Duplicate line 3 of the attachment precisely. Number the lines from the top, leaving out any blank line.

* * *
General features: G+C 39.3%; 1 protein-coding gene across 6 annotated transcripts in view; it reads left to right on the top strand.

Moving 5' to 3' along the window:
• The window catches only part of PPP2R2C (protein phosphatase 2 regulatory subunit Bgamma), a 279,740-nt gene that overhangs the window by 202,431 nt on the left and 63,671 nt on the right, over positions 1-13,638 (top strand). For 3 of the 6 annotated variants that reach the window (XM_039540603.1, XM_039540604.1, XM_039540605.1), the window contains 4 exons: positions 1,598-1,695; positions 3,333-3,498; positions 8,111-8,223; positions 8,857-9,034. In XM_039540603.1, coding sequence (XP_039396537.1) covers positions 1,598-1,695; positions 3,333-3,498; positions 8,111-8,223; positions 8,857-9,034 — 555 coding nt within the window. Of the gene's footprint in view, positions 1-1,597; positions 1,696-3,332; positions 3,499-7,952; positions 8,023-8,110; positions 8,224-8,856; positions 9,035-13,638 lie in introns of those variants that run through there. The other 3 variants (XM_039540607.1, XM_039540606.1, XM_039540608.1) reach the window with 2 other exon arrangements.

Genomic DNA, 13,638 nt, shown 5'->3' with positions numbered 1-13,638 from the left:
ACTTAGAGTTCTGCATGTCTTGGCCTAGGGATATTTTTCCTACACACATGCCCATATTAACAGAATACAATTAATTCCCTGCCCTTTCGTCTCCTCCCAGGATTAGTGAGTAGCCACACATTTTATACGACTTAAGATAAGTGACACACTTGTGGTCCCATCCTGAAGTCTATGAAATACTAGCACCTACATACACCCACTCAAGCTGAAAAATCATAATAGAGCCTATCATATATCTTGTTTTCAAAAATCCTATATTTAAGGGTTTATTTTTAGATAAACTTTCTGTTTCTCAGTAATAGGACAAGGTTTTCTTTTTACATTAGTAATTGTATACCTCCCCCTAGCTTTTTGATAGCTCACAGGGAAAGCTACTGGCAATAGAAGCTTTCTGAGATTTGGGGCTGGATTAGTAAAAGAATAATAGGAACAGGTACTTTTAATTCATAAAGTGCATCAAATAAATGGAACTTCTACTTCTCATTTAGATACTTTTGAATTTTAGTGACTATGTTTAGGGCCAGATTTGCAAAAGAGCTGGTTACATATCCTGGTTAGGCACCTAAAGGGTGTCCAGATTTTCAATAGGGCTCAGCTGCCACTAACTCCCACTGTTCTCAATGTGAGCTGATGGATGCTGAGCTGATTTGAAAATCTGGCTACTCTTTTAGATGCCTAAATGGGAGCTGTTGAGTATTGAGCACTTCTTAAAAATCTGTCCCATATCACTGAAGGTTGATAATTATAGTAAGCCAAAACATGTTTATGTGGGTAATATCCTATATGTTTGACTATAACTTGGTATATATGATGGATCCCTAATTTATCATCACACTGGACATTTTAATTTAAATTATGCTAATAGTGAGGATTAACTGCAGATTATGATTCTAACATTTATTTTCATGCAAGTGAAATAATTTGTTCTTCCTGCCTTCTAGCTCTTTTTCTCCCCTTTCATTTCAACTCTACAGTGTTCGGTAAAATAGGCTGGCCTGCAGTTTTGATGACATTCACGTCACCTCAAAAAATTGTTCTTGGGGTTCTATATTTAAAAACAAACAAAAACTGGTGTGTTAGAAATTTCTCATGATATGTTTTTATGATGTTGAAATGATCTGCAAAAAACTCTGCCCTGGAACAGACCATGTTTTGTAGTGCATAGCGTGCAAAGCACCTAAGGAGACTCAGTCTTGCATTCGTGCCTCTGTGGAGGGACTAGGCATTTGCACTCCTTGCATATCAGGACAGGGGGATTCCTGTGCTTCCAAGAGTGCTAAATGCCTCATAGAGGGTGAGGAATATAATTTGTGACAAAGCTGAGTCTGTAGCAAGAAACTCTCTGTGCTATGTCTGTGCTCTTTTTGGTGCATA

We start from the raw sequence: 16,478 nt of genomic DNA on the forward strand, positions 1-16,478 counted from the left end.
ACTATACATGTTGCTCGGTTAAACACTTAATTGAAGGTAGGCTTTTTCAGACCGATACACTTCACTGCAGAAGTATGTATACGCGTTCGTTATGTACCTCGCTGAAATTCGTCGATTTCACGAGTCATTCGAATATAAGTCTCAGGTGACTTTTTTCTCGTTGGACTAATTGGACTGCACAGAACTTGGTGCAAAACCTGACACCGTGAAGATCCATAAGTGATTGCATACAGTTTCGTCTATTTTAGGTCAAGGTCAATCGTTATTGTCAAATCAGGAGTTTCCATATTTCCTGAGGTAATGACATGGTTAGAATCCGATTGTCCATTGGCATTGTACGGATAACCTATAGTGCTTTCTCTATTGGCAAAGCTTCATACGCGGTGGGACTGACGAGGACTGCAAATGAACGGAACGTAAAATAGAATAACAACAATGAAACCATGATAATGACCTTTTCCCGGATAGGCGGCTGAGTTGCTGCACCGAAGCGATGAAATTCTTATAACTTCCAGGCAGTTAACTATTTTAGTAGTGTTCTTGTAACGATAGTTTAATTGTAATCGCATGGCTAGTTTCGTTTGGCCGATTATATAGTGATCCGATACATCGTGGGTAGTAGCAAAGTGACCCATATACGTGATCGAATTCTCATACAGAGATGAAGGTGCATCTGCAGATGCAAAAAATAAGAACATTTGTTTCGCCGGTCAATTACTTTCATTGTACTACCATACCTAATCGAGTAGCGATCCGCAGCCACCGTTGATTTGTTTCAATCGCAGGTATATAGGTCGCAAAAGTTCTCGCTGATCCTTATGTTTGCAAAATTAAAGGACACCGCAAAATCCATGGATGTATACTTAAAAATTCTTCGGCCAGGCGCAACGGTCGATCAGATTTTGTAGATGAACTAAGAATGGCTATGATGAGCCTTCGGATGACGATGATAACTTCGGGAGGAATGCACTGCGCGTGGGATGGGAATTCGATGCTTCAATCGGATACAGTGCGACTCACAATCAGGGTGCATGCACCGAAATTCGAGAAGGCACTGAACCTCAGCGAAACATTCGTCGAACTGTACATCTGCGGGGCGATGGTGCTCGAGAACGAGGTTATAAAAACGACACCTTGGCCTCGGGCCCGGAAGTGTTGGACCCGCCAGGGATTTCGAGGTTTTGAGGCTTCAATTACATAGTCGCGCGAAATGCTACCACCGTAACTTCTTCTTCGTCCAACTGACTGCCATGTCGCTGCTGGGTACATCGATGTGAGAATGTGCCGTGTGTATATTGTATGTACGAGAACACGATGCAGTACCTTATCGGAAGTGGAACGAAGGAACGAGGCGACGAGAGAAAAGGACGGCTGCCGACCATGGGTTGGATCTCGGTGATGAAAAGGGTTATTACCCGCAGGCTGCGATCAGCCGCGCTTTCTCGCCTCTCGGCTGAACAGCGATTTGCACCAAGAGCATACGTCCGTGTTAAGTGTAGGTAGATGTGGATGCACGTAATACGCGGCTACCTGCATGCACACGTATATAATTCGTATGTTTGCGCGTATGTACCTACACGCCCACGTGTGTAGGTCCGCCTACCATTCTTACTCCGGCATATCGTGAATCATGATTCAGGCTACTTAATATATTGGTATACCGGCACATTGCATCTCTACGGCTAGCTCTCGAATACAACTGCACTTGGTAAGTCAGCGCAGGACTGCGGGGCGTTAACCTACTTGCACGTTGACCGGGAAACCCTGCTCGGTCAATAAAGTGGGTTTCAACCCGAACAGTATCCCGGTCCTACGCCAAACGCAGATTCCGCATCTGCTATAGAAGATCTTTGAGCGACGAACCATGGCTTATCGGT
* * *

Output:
• The window catches only part of PPP2R2C (protein phosphatase 2 regulatory subunit Bgamma), a 279,740-nt gene that overhangs the window by 202,431 nt on the left and 63,671 nt on the right, over positions 1-13,638 (top strand). For 3 of the 6 annotated variants that reach the window (XM_039540603.1, XM_039540604.1, XM_039540605.1), the window contains 4 exons: positions 1,598-1,695; positions 3,333-3,498; positions 8,111-8,223; positions 8,857-9,034. In XM_039540603.1, coding sequence (XP_039396537.1) covers positions 1,598-1,695; positions 3,333-3,498; positions 8,111-8,223; positions 8,857-9,034 — 555 coding nt within the window. Of the gene's footprint in view, positions 1-1,597; positions 1,696-3,332; positions 3,499-7,952; positions 8,023-8,110; positions 8,224-8,856; positions 9,035-13,638 lie in introns of those variants that run through there. The other 3 variants (XM_039540607.1, XM_039540606.1, XM_039540608.1) reach the window with 2 other exon arrangements.